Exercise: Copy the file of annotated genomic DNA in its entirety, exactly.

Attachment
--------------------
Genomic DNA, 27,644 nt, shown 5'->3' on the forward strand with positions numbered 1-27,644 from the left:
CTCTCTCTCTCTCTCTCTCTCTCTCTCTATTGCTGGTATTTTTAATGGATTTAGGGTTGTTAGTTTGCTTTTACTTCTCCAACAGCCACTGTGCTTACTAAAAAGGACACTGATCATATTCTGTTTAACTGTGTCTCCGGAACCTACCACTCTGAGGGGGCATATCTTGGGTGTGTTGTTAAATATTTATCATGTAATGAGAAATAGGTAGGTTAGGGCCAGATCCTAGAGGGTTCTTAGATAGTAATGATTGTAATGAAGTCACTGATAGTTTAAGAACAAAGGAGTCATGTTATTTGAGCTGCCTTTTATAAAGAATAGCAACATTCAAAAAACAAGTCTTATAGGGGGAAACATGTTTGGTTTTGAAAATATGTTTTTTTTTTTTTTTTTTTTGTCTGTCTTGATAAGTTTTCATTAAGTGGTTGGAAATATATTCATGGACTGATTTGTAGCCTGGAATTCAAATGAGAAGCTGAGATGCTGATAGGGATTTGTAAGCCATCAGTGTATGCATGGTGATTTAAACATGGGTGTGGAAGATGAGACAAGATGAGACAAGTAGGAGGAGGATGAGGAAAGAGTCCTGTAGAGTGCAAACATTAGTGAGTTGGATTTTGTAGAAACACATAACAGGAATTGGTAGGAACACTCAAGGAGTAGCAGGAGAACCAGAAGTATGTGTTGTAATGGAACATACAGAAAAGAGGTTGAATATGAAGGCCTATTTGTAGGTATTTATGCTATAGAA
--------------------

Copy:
Genomic DNA, 27,644 nt, shown 5'->3' on the forward strand with positions numbered 1-27,644 from the left:
CTCTCTCTCTCTCTCTCTCTCTCTCTCTATTGCTGGTATTTTTAATGGATTTAGGGTTGTTAGTTTGCTTTTACTTCTCCAACAGCCACTGTGCTTACTAAAAAGGACACTGATCATATTCTGTTTAACTGTGTCTCCGGAACCTACCACTCTGAGGGGGCATATCTTGGGTGTGTTGTTAAATATTTATCATGTAATGAGAAATAGGTAGGTTAGGGCCAGATCCTAGAGGGTTCTTAGATAGTAATGATTGTAATGAAGTCACTGATAGTTTAAGAACAAAGGAGTCATGTTATTTGAGCTGCCTTTTATAAAGAATAGCAACATTCAAAAAACAAGTCTTATAGGGGGAAACATGTTTGGTTTTGAAAATATGTTTTTTTTTTTTTTTTTTTTGTCTGTCTTGATAAGTTTTCATTAAGTGGTTGGAAATATATTCATGGACTGATTTGTAGCCTGGAATTCAAATGAGAAGCTGAGATGCTGATAGGGATTTGTAAGCCATCAGTGTATGCATGGTGATTTAAACATGGGTGTGGAAGATGAGACAAGATGAGACAAGTAGGAGGAGGATGAGGAAAGAGTCCTGTAGAGTGCAAACATTAGTGAGTTGGATTTTGTAGAAACACATAACAGGAATTGGTAGGAACACTCAAGGAGTAGCAGGAGAACCAGAAGTATGTGTTGTAATGGAACATACAGAAAAGAGGTTGAATATGAAGGCCTATTTGTAGGTATTTATGCTATAGAA